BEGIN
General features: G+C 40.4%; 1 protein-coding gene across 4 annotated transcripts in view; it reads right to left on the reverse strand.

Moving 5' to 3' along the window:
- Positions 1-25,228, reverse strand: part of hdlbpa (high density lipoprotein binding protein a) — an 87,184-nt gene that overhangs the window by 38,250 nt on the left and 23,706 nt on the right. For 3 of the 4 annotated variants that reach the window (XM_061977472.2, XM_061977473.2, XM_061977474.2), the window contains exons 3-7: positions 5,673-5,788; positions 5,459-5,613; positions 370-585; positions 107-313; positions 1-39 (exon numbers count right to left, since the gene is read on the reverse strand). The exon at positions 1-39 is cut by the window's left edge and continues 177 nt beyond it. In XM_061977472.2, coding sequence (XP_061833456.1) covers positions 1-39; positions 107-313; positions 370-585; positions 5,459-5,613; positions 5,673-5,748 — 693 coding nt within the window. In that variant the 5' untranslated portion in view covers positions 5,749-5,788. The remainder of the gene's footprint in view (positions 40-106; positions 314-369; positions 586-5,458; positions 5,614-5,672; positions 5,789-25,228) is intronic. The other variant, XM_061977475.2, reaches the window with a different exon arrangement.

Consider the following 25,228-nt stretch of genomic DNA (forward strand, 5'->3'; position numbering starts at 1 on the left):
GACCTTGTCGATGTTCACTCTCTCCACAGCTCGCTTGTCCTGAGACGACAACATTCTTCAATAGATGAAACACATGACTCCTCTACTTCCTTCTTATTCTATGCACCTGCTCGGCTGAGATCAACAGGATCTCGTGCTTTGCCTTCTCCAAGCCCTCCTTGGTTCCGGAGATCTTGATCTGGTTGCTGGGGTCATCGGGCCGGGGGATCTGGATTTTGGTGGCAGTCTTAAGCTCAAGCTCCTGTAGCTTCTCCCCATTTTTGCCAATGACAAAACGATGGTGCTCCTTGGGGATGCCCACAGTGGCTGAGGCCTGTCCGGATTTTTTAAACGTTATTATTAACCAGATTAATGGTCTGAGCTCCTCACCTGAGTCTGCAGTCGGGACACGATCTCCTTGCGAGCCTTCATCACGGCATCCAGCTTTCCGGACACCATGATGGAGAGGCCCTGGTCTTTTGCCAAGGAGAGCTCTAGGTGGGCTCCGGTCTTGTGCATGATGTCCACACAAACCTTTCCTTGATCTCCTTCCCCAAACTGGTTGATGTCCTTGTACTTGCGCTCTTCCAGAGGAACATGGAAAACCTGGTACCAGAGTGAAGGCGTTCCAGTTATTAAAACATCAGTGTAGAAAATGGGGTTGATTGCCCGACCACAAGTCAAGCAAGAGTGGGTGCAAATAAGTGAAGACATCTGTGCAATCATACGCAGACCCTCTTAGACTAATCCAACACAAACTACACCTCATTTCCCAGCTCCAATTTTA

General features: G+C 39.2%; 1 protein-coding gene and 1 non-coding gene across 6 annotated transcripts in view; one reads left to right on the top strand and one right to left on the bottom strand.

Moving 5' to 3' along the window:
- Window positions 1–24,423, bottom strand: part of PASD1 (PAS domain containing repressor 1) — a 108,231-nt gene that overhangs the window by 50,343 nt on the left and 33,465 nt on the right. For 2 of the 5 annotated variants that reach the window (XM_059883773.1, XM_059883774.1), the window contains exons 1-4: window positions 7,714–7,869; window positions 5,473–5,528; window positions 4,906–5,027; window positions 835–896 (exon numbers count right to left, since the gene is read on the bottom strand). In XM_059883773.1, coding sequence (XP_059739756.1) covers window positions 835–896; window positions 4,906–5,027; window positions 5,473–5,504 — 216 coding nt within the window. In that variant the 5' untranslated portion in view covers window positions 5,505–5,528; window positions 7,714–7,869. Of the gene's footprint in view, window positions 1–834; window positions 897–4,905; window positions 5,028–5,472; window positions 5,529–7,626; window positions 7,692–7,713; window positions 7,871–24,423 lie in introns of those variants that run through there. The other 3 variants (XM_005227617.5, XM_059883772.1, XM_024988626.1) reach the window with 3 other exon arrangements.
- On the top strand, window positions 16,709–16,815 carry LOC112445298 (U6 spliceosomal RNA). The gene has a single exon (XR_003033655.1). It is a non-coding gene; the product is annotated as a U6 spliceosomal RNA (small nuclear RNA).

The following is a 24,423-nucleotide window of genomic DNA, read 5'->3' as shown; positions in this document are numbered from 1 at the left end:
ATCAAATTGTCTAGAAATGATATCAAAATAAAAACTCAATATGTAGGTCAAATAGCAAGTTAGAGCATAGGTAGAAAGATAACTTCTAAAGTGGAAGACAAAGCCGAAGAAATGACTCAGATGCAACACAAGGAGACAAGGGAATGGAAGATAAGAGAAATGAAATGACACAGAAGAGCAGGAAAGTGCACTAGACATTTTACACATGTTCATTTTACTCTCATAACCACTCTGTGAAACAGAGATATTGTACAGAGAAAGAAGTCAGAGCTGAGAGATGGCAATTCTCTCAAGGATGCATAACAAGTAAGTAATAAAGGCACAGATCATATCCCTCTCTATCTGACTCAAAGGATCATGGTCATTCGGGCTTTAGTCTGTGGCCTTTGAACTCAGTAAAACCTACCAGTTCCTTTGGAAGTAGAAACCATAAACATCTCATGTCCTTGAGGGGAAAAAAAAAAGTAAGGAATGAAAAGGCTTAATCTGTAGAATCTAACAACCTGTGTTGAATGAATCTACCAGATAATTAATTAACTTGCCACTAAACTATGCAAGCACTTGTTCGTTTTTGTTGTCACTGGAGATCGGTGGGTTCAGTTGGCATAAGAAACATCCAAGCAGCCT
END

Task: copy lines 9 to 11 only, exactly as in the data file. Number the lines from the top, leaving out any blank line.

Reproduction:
- On the top strand, window positions 16,709–16,815 carry LOC112445298 (U6 spliceosomal RNA). The gene has a single exon (XR_003033655.1). It is a non-coding gene; the product is annotated as a U6 spliceosomal RNA (small nuclear RNA).

The following is a 24,423-nucleotide window of genomic DNA, read 5'->3' as shown; positions in this document are numbered from 1 at the left end:
ATCAAATTGTCTAGAAATGATATCAAAATAAAAACTCAATATGTAGGTCAAATAGCAAGTTAGAGCATAGGTAGAAAGATAACTTCTAAAGTGGAAGACAAAGCCGAAGAAATGACTCAGATGCAACACAAGGAGACAAGGGAATGGAAGATAAGAGAAATGAAATGACACAGAAGAGCAGGAAAGTGCACTAGACATTTTACACATGTTCATTTTACTCTCATAACCACTCTGTGAAACAGAGATATTGTACAGAGAAAGAAGTCAGAGCTGAGAGATGGCAATTCTCTCAAGGATGCATAACAAGTAAGTAATAAAGGCACAGATCATATCCCTCTCTATCTGACTCAAAGGATCATGGTCATTCGGGCTTTAGTCTGTGGCCTTTGAACTCAGTAAAACCTACCAGTTCCTTTGGAAGTAGAAACCATAAACATCTCATGTCCTTGAGGGGAAAAAAAAAAGTAAGGAATGAAAAGGCTTAATCTGTAGAATCTAACAACCTGTGTTGAATGAATCTACCAGATAATTAATTAACTTGCCACTAAACTATGCAAGCACTTGTTCGTTTTTGTTGTCACTGGAGATCGGTGGGTTCAGTTGGCATAAGAAACATCCAAGCAGCCT